- Whether the winner takes the jackpot as a lump sum or as an annuity spread out over three decades, the win is reduced by a 24 percent federal tax withholding.
- However, you can expect to owe the difference between that amount and the top federal income tax rate of 37 percent.
- Strategies can be employed to reduce the amount of your win that is taxed, although they are best explored with the help of an experienced tax advisor.
While it's anyone's guess who will end up winning the Mega Millions and Powerball jackpots, there's at least one guaranteed recipient of a chunk of the loot — the IRS.
With the Mega Millions jackpot at $1.6 billion and Powerball's top prize at $620 million, that tax bill will be hefty even if the winner employs strategies to reduce their taxable income.
"If you have a win of, say, $100,000, it's easier to minimize the tax burden," said Cari Weston, director of tax practice and ethics for the American Institute of CPAs. "But when it's this kind of win, it's going to be harder."
The $1.6 billion up for grabs in Mega Millions marks the largest jackpot in lottery history. Your chance of winning it is pretty dismal: 1 in 302.6 million.
For the Powerball jackpot, meanwhile, your chance of winning is 1 in 292 million. The chance of winning both lotteries is at least 1 in 88 quadrillion (that's 88 followed by 15 zeros).
The next drawings are Tuesday night for Mega Millions and Wednesday night for Powerball.
If you happen to beat the astronomical odds and hit all winning numbers in either game, be aware that the taxation of your prize starts before even reaching you.
Whether you take your haul as a lump sum or as an annuity spread out over three decades, your win is reduced by a 24 percent federal tax withholding (prior to 2018, the withholding rate was 25 percent).
The immediate cash option for Mega Millions is $904 million. The federal withholding would reduce that by $217 million. For the $354.3 million Powerball lump sum, it would mean $85 million getting shaved off the top.
"I see the withholding as a good thing," Weston said. "When people come into a lot of money all at once, the last thing they're thinking about is their taxes."
However, that's just the start of what you'd owe.
The top income tax rate for individuals is 37 percent (down from 39.6 percent prior to 2018). That rate applies to adjusted gross income of $500,000 or more.
In other words, hitting either jackpot would mean facing that top rate. You would still owe any difference between that initial withholding and the amount generated by applying that tax rate to your income.
"The key is to be strategic at the front end so you're ready when tax time comes around," Weston said.
On top of the federal withholding, you'll owe state taxes on the money unless you live where lottery wins are untaxed. For states that do take a piece, the rate ranges from a high of 8.82 percent in New York to a low of 2.9 percent in North Dakota, according to lottery site USAMega.com.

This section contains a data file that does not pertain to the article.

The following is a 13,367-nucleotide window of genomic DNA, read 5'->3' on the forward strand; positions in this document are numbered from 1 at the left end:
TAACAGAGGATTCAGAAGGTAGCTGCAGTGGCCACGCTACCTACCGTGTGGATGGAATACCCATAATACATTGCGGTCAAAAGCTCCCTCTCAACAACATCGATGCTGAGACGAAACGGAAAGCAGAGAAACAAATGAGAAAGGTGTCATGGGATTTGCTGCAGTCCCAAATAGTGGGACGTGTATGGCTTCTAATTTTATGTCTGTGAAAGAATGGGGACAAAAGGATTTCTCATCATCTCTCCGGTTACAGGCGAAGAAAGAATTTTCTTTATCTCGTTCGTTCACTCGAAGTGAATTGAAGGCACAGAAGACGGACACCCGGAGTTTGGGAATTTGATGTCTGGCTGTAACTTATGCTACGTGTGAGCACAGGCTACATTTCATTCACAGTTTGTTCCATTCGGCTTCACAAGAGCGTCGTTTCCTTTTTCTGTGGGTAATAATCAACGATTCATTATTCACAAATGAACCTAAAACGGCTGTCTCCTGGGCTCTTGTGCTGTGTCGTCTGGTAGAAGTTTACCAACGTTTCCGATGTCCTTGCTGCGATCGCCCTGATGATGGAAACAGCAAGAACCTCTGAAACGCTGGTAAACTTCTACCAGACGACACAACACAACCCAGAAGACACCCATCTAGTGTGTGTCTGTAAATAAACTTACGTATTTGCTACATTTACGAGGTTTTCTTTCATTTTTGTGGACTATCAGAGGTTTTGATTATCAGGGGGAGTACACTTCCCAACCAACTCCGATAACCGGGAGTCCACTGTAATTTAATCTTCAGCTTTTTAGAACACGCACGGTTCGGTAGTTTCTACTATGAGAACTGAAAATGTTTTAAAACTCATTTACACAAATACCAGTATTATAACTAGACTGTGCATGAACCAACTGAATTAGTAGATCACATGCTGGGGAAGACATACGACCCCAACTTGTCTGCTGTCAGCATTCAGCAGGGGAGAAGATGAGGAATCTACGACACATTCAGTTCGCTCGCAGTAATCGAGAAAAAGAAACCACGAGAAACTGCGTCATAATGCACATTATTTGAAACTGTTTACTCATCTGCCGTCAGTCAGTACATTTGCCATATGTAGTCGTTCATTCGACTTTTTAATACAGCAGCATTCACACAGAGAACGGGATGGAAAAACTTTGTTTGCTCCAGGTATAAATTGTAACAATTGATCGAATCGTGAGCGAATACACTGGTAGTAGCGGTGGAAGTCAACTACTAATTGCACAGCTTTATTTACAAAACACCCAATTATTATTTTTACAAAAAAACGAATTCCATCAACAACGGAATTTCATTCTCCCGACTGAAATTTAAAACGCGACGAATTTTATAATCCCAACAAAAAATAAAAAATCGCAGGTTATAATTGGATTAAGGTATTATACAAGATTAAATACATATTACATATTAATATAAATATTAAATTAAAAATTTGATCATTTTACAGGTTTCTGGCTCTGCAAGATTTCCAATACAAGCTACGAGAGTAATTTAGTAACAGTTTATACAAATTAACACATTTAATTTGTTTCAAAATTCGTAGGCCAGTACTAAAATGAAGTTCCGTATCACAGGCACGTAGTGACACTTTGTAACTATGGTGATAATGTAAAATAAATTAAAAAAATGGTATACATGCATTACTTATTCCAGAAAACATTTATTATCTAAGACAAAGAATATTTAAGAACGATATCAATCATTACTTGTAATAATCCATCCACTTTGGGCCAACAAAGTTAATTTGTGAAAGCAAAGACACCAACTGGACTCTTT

Translation: You might pay north of 45 percent altogether in taxes, depending on where you purchased the ticket and where you live.
Nevertheless, if you happen to have gambling losses, you could count them against your windfall. You also would get deductions available to all itemizing tax filers, such as up to $10,000 in state and local income taxes and interest paid on up home loans up to $750,000.
You also could make a charitable cash donation of up to 60 percent (up from 50 percent pre-2018) of your adjusted gross income and carry forward, up to five years, any excess amount. Some lottery winners set up their own charitable foundation and donate a portion of their windfall to it.
"If you're charitably inclined, it's a great option," Weston said.
However, she said, don't get too carried away with sharing your wealth without some planning.
The IRS lets you give up to $15,000 to as many individuals as you want each year. Those gifts do not count as charitable contributions or come with any tax benefit to the giver, and they do not generate a tax for the recipient. So if you really wanted to, you could give $15,000 to each of your friends and the IRS wouldn't even need to hear about it.
Amounts above that, though, count toward your lifetime estate and gift tax exclusion, which is $11.18 million per person (up from $5.49 million pre-2018 and scheduled to revert back after 2025).
That's how much you can transfer to others, either as a gift during your life or as a bequest after your death, without having the amount subjected to the 40 percent federal estate tax. Additionally, some states have estate or gift taxes.
Given how complicated the tax system can be — coupled with the staggering amounts in the current jackpots — it's best to enlist the help of experienced professionals to figure out your optimal tax strategies, Weston said.
"I can't stress enough the importance of sitting down with a tax advisor," Weston said.